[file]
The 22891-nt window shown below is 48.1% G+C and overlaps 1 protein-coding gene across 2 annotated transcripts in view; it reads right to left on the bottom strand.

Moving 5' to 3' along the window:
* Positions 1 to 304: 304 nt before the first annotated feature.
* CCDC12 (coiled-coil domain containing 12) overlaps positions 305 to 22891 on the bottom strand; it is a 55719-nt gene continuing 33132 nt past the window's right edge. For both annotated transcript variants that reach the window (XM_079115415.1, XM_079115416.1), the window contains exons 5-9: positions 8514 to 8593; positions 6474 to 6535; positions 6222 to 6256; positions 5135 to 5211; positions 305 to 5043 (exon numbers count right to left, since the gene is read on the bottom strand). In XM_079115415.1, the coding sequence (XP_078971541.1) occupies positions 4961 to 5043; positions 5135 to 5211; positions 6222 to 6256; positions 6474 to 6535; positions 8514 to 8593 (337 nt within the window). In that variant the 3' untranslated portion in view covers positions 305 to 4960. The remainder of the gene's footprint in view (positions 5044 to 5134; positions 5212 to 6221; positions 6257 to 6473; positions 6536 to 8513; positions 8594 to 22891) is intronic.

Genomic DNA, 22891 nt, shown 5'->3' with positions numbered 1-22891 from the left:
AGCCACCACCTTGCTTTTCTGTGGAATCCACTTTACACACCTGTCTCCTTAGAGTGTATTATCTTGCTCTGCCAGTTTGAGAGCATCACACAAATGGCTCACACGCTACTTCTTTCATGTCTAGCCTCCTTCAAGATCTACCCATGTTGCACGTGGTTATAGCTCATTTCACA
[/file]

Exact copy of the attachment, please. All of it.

The 22891-nt window shown below is 48.1% G+C and overlaps 1 protein-coding gene across 2 annotated transcripts in view; it reads right to left on the bottom strand.

Moving 5' to 3' along the window:
* Positions 1 to 304: 304 nt before the first annotated feature.
* CCDC12 (coiled-coil domain containing 12) overlaps positions 305 to 22891 on the bottom strand; it is a 55719-nt gene continuing 33132 nt past the window's right edge. For both annotated transcript variants that reach the window (XM_079115415.1, XM_079115416.1), the window contains exons 5-9: positions 8514 to 8593; positions 6474 to 6535; positions 6222 to 6256; positions 5135 to 5211; positions 305 to 5043 (exon numbers count right to left, since the gene is read on the bottom strand). In XM_079115415.1, the coding sequence (XP_078971541.1) occupies positions 4961 to 5043; positions 5135 to 5211; positions 6222 to 6256; positions 6474 to 6535; positions 8514 to 8593 (337 nt within the window). In that variant the 3' untranslated portion in view covers positions 305 to 4960. The remainder of the gene's footprint in view (positions 5044 to 5134; positions 5212 to 6221; positions 6257 to 6473; positions 6536 to 8513; positions 8594 to 22891) is intronic.

Genomic DNA, 22891 nt, shown 5'->3' with positions numbered 1-22891 from the left:
AGCCACCACCTTGCTTTTCTGTGGAATCCACTTTACACACCTGTCTCCTTAGAGTGTATTATCTTGCTCTGCCAGTTTGAGAGCATCACACAAATGGCTCACACGCTACTTCTTTCATGTCTAGCCTCCTTCAAGATCTACCCATGTTGCACGTGGTTATAGCTCATTTCACA